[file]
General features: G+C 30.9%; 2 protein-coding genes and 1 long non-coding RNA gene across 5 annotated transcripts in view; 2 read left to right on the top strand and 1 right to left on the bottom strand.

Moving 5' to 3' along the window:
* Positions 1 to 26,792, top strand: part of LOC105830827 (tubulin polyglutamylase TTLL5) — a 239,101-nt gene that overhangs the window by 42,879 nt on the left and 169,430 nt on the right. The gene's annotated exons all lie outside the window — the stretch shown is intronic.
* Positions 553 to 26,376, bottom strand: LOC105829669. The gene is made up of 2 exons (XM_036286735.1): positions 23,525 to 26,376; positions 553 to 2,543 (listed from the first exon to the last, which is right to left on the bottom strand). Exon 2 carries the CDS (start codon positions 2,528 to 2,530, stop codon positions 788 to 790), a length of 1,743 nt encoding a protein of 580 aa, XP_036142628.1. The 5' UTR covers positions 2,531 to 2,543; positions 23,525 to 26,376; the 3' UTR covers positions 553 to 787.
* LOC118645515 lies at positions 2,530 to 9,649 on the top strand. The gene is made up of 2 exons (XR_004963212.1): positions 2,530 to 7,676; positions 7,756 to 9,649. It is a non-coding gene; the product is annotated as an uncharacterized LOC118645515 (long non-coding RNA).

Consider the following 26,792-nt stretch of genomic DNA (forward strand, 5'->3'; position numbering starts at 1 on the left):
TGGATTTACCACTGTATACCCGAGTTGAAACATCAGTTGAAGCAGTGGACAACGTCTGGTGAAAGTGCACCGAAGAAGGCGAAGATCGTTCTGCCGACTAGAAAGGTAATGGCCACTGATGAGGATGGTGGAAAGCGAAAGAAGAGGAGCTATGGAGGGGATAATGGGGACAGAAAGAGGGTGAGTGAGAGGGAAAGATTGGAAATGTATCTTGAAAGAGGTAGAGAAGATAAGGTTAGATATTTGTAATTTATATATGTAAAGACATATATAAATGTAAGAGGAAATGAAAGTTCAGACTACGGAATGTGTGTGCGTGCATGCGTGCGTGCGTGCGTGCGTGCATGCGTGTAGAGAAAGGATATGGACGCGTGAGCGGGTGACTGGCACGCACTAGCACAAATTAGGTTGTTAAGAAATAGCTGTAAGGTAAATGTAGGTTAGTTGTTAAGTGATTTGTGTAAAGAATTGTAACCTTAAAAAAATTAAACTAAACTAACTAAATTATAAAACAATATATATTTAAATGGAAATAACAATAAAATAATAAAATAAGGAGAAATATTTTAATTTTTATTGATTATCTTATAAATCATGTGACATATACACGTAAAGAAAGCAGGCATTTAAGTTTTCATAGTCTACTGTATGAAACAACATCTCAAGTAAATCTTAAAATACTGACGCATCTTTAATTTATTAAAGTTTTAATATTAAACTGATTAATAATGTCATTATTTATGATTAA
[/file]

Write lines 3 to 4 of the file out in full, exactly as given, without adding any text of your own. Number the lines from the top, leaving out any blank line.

* Positions 1 to 26,792, top strand: part of LOC105830827 (tubulin polyglutamylase TTLL5) — a 239,101-nt gene that overhangs the window by 42,879 nt on the left and 169,430 nt on the right. The gene's annotated exons all lie outside the window — the stretch shown is intronic.
* Positions 553 to 26,376, bottom strand: LOC105829669. The gene is made up of 2 exons (XM_036286735.1): positions 23,525 to 26,376; positions 553 to 2,543 (listed from the first exon to the last, which is right to left on the bottom strand). Exon 2 carries the CDS (start codon positions 2,528 to 2,530, stop codon positions 788 to 790), a length of 1,743 nt encoding a protein of 580 aa, XP_036142628.1. The 5' UTR covers positions 2,531 to 2,543; positions 23,525 to 26,376; the 3' UTR covers positions 553 to 787.